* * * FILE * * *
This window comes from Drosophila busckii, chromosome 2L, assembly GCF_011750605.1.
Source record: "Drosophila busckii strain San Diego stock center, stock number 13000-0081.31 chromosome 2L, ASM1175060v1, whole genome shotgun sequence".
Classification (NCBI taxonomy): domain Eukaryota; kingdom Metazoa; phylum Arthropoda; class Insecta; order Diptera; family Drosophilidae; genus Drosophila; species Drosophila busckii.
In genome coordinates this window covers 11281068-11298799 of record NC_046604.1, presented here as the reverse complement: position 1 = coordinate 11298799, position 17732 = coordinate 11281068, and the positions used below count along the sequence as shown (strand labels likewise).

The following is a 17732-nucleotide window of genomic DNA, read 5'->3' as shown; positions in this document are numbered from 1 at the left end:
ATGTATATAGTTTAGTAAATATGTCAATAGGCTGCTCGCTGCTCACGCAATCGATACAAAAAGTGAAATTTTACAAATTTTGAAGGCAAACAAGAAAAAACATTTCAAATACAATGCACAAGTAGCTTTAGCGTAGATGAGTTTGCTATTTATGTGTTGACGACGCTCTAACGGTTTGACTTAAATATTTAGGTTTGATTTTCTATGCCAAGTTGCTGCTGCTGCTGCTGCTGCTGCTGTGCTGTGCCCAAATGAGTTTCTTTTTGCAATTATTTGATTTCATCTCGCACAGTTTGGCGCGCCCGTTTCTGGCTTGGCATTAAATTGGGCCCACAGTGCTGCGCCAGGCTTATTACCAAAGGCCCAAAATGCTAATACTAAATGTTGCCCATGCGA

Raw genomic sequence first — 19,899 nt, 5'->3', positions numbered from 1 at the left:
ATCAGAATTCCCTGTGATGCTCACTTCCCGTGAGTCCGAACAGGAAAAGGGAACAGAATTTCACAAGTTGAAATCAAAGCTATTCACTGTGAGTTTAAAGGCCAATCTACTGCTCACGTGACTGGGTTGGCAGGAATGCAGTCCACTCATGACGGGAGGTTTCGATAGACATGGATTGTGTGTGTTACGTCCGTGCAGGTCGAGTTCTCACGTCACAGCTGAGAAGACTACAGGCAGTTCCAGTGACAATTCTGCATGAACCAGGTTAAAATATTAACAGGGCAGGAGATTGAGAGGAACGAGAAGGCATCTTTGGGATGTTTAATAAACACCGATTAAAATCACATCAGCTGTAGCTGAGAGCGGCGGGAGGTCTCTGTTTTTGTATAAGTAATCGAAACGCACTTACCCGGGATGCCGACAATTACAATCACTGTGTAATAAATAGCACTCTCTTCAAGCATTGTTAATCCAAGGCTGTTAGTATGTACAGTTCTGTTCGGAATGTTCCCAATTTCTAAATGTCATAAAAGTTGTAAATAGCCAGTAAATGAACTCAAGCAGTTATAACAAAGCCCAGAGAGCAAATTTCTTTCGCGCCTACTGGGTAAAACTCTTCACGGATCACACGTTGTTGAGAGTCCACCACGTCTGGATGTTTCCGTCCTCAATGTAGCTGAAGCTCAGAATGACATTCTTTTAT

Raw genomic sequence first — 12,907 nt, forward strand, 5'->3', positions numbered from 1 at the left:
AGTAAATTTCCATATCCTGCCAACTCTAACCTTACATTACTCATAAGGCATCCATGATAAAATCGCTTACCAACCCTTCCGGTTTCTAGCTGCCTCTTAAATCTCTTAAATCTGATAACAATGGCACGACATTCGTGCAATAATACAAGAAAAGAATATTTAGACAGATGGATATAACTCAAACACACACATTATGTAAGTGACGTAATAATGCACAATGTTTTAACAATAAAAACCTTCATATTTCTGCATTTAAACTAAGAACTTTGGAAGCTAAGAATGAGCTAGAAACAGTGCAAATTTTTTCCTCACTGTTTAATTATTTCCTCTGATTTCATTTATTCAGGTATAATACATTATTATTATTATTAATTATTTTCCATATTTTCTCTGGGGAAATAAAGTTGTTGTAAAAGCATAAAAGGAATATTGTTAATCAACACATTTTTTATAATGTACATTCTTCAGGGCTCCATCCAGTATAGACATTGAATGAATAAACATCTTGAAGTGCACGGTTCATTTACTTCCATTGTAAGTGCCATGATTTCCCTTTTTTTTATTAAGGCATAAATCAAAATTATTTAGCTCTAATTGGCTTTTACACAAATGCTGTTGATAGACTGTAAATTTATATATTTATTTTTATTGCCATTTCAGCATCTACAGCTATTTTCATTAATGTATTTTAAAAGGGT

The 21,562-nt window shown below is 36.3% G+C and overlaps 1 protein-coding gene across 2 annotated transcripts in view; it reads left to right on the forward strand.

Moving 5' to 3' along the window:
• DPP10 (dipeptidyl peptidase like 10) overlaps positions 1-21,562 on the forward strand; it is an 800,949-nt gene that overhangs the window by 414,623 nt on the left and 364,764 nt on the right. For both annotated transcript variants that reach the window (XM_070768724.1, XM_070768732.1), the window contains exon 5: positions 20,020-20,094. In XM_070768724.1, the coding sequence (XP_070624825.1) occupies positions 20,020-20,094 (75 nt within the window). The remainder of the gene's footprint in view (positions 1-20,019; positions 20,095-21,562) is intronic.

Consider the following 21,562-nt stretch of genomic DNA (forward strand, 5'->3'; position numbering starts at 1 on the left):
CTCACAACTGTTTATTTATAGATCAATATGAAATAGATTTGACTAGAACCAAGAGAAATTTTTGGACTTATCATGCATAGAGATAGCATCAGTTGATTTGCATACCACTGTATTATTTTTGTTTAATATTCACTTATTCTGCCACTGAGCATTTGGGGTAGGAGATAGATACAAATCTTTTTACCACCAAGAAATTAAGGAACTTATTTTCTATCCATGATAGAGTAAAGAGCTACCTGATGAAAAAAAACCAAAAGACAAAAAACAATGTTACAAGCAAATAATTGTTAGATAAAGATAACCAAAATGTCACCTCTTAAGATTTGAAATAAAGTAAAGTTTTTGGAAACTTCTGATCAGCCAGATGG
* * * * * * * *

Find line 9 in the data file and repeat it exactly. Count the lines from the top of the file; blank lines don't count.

Raw genomic sequence first — 12,907 nt, forward strand, 5'->3', positions numbered from 1 at the left: